I know I'm going to be pilloried as a tax-and-spend liberal for even suggesting this, but as I've said before, tax-and-spend liberal still sounds way better than a don't-tax-but-spend-anyway conservative, which even Bush's most ardent supporters are beginning to admit that he is. We've had our largest city, a global financial center, punched in the mouth by a massive terrorist attack; we're (allegedly) trying to occupy and rebuild not one but two countries overseas; and now we've got an entire region of the U.S. underwater. All of these crises, and not so much as one suggestion, from either the Democrats or the Republicans on Capitol Hill, that the current tax cuts just aren't feasible. When is somebody going to grow some balls and say straight out that we can't continue this way, and that taxes are going to have to go back up sooner or later? When somebody does, are the anti-tax conservatives just going to burn them at the stake?

If any of you libertarians or libertarian-wannabe-but-still-voted-for-Bush people can convince me that nothing's wrong, the red ink is somehow going to be stanched, and my children and grandchildren aren't going to end up paying for the Freddy Krugeresque tax-slashing we've witnessed for the past five years, make your case, give me a good reason to calm down, and I'll sleep at night happy in the knowledge that, fiscally, things aren't actually as bad as they look right now. But I just don't think anyone can do it.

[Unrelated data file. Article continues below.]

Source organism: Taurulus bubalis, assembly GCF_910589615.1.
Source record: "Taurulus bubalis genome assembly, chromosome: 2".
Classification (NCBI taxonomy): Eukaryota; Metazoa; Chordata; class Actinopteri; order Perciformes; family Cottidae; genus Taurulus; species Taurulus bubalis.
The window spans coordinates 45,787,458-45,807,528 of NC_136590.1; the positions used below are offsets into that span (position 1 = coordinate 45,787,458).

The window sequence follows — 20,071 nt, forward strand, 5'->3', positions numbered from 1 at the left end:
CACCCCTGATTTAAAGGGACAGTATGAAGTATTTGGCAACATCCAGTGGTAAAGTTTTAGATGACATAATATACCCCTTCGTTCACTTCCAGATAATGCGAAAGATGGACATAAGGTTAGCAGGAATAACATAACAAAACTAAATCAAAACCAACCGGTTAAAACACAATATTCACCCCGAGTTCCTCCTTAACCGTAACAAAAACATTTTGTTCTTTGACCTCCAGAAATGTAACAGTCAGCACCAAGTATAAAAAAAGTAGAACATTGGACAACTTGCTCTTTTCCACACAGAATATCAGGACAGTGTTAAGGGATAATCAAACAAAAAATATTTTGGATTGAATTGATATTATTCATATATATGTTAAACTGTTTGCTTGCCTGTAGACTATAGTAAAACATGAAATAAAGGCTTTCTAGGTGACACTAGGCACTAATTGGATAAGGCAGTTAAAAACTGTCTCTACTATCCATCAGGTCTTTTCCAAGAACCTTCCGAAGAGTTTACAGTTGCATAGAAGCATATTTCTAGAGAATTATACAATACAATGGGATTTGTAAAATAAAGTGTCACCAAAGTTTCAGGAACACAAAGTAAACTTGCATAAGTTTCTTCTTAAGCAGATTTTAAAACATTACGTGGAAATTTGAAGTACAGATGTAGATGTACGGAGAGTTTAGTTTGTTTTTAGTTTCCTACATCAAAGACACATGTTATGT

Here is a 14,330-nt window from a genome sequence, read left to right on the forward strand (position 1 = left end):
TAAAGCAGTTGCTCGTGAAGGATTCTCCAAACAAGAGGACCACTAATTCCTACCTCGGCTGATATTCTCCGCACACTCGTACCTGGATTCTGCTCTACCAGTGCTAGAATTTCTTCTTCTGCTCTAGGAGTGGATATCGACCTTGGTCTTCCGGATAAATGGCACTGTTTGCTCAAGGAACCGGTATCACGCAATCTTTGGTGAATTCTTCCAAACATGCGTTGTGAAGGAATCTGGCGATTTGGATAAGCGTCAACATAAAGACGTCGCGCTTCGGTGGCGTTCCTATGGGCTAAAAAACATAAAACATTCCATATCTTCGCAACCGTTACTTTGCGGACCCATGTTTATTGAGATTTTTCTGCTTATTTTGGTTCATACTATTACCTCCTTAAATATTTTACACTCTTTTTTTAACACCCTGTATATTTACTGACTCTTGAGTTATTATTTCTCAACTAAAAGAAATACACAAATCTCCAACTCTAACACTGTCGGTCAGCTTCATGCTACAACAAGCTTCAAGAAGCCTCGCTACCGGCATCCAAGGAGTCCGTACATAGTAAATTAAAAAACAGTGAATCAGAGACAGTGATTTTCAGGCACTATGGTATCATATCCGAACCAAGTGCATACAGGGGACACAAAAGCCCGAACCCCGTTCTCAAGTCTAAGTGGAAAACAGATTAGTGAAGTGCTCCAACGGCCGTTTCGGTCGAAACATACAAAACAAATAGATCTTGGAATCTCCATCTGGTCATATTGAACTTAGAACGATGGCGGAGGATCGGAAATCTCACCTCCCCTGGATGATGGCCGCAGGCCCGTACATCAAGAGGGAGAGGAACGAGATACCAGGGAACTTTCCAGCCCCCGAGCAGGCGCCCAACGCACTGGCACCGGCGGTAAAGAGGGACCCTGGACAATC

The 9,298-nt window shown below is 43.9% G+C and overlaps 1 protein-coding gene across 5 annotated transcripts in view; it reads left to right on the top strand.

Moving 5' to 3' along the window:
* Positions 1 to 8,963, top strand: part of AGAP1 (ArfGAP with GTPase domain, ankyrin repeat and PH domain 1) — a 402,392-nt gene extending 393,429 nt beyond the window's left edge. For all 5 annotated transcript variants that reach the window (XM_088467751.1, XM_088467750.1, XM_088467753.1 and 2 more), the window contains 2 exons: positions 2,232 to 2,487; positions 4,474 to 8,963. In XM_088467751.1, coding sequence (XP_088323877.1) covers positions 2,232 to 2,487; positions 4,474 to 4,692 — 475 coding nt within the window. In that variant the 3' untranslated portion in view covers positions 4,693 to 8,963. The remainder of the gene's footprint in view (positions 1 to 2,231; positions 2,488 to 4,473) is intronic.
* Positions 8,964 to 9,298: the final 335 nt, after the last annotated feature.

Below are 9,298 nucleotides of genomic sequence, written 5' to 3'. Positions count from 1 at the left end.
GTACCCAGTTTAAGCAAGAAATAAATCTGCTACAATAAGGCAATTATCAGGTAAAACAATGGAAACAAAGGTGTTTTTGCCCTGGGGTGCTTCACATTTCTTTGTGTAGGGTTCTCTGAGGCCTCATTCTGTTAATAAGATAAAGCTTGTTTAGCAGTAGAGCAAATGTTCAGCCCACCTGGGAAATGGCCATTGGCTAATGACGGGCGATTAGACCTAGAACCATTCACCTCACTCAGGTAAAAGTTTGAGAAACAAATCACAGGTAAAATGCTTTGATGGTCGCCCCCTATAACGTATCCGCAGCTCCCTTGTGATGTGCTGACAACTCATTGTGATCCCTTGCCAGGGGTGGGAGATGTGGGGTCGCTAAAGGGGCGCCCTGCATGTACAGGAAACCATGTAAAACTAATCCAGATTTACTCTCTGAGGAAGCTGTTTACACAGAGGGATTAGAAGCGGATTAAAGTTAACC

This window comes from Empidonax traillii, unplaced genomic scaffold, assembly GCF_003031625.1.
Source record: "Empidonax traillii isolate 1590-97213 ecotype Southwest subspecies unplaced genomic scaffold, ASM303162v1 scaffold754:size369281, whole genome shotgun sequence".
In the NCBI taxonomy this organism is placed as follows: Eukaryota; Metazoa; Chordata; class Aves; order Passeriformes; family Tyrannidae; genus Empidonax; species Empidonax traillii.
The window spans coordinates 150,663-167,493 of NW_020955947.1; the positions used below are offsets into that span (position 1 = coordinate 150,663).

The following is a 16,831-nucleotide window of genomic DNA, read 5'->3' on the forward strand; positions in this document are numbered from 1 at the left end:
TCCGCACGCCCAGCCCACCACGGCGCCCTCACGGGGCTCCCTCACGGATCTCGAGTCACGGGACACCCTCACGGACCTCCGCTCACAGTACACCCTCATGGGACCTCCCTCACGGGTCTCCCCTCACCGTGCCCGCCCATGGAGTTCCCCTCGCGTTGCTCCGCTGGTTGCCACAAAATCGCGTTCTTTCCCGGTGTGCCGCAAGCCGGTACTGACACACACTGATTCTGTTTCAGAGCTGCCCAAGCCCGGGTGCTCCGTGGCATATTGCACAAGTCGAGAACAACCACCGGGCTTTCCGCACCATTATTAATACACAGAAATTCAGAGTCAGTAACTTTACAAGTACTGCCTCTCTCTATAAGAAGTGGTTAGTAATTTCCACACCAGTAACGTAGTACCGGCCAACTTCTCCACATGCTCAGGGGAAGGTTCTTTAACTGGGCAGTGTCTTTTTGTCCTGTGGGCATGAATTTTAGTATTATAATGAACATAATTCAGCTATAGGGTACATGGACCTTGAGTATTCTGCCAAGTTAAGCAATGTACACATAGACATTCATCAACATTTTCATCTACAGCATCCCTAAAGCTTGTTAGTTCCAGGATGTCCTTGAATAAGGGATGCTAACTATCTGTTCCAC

Oh, and by the way: "They can kiss my ear"? Rep. Young, you're not only one greedy son of a bitch, but you're a Price Club economy-sized dork.

There's really no comment I can make that would make this any sweeter, so I guess it's time to sing . . .





Hail . . . to the Red-skins

Hail . . . vic-to-ry
Braves . . . on the war-path
Fight! . . . for old D.C.
 Posted by Picasa

Sunday, September 18

Ummm . . . I'll just stick with a Touareg, thanks.

OK, this new Hummer commercial, the one that was playing all through the NFL games today, the one where the giant mutant lizard and the giant robot meet while they're destroying some city, and they fall in love, and they have a baby, and the baby is a Hummer H3? I get (sort of) the message there, which is that while the Hummer H3 is big and tough like a giant robot, it's also big and tough like a giant mutant lizard. I guess.

And yet, every time I see it, that message is overpowered by a different one I don't think the manufacturers intended, which is "Hummer H3: The car that came out of Godzilla's vagina."

Tell me I'm wrong, people. Tell me I'm wrong!

Friday, September 16

Friday Random Ten, Cool Ranch 'n' Bacon Edition.

1. Patton Oswalt, "Liquor Ads"
2. The Fugees, "The Beast"
3. Looper, "Mondo '77"
4. Public Enemy, "Fight the Power"